Bay of Plenty tradies are, on average, earning more than many others in New Zealand - so long as you're not female.

A OneStaff survey of more than 10,000 Kiwis in trades found Bay of Plenty workers earned $23 per hour on average. Tradies in Palmerston North, Whanganui and the West Coast were paid the national lowest at $21 an hour.

However, the biggest difference was between the genders. The survey revealed a gender pay-gap almost twice that of the overall workforce, with female tradies the furthest behind.

Female tradies were on average earning 20 per cent, or $5 an hour, less than the overall median rate of $25 per hour.


Kasey Birch was proudly hired by Plumbing Works in Tauranga as an apprentice but she believed the only justified pay gap would be between an apprentice and fully qualified tradesperson.

Birch said being a female plumber she had often shocked customers but she had definitely noticed changing attitudes to women in the trades.

"My boss is very encouraging with me doing the work. But I was drawn to this trade because my dad is a drainlayer and when I was little I would go to work with him every day and really enjoyed it.

"All of the sponsors and other tradies I have met, they are all lovely about it. It doesn't even bother them. They see me as just a plumber and not my gender."

Birch was the second female the company has hired although the survey found the "trades, services and engineering" sector was just 1 per cent female out of the 10,000 participants in the survey.

Rotorua resident Gina Reuben has been a roofer since she was 19 but was lost for words when she heard the pay gap.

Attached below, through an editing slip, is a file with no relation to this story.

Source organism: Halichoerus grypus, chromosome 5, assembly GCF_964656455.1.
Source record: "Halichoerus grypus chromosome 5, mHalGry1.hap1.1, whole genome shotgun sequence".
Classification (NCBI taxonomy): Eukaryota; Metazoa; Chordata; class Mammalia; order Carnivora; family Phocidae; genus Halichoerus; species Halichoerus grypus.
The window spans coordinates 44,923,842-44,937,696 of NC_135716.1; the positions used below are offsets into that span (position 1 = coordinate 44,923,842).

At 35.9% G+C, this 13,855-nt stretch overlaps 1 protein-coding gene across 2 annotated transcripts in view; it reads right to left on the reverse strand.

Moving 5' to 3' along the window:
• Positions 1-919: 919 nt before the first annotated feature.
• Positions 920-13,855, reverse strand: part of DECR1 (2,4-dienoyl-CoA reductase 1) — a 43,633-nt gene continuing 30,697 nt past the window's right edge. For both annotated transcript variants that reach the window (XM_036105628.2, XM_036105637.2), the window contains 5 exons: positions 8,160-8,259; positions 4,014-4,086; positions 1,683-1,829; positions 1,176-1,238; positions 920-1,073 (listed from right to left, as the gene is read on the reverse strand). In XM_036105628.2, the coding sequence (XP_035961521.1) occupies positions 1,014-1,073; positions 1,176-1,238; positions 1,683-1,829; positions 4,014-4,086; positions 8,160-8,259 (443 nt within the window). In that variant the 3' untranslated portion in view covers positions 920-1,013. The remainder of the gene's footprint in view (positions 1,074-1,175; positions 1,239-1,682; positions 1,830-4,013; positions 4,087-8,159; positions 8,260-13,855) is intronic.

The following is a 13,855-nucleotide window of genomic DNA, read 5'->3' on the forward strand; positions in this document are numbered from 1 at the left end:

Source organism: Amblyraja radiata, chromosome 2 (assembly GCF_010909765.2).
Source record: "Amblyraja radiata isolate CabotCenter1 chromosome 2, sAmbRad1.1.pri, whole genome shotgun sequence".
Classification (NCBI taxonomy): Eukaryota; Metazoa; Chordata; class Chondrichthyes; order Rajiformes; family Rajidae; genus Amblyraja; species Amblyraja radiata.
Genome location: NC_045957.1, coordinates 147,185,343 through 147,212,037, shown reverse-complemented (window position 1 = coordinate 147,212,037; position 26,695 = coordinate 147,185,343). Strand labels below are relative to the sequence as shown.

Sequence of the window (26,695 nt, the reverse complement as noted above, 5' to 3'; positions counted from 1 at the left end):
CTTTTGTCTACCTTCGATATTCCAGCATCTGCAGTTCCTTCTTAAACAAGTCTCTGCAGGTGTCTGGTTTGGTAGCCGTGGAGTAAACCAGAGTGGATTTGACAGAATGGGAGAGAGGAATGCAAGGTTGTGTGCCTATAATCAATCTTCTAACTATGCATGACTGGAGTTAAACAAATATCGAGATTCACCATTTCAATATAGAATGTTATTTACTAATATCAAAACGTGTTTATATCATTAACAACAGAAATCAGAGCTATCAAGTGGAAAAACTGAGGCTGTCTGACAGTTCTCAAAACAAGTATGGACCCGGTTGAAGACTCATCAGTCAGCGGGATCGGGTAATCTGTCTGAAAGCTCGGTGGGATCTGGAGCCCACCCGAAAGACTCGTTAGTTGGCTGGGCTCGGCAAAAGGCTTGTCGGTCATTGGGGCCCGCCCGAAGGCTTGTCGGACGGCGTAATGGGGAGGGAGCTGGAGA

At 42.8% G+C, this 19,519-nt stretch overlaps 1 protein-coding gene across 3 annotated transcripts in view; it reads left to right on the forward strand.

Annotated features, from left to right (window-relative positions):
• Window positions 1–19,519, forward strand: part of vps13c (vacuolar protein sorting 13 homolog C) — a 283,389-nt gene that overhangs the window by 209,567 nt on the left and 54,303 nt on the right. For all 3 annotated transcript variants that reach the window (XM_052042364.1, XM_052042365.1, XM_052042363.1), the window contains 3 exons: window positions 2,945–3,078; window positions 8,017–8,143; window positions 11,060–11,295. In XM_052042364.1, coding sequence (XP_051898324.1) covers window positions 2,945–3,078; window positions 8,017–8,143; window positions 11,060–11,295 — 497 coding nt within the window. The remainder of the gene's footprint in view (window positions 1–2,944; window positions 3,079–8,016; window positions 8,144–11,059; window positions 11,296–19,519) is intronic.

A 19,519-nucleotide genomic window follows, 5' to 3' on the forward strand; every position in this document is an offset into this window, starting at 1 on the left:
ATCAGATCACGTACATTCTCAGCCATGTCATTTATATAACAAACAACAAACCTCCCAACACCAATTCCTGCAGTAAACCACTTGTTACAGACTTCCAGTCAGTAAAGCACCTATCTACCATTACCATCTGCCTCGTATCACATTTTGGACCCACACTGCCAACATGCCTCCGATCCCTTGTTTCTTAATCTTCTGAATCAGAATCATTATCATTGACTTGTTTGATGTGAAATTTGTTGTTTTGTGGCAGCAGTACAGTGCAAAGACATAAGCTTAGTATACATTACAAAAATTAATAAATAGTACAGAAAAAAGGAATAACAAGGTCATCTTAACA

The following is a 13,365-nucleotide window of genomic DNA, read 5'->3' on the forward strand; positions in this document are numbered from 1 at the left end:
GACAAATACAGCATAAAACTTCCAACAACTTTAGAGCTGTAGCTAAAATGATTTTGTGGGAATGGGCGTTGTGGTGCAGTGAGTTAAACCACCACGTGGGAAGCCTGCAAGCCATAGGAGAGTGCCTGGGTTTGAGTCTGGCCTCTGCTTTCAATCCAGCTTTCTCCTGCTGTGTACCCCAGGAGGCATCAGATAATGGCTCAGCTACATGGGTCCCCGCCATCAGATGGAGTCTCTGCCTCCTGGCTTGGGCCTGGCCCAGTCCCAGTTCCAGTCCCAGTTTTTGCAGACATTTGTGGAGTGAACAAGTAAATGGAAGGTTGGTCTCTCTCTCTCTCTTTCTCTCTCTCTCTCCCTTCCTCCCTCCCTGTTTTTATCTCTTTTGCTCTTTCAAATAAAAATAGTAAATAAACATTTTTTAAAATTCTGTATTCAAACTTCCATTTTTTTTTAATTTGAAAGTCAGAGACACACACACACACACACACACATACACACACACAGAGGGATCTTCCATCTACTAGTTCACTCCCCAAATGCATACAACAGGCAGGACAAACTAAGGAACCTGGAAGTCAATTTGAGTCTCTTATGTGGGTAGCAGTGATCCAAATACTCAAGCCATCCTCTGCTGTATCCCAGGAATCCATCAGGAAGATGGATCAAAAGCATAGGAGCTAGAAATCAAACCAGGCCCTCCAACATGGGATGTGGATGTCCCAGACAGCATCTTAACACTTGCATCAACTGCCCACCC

"You are paid what you are capable of. I am good at what I do and I feel I'm paid for what I do," she said.

"If you're good and you are not getting paid your worth, then you really need to be going into the office to talk about it."


Reuben said aside from women in trades being great workers, she had seen more women become independent from companies.

OneStaff group general manager Jonathan Ives, who conducted the survey, said Tauranga had experienced continued growth over the past 18 months which brought the need for more housing, infrastructure and commercial sites.

"During the kiwifruit season, general labour options decrease dramatically and this year it has not bounced back as quickly as in previous years," Ives said.

"The challenge in this market is to encourage better pay rates to attract and retain quality candidates, on par with Auckland and Wellington. So much quality talent is lost due to lower wages and conditions."

In Northland and Auckland, workers were paid the highest at $25 an hour but Ives said Northland's cost of living was significantly lower than the metropolitan areas.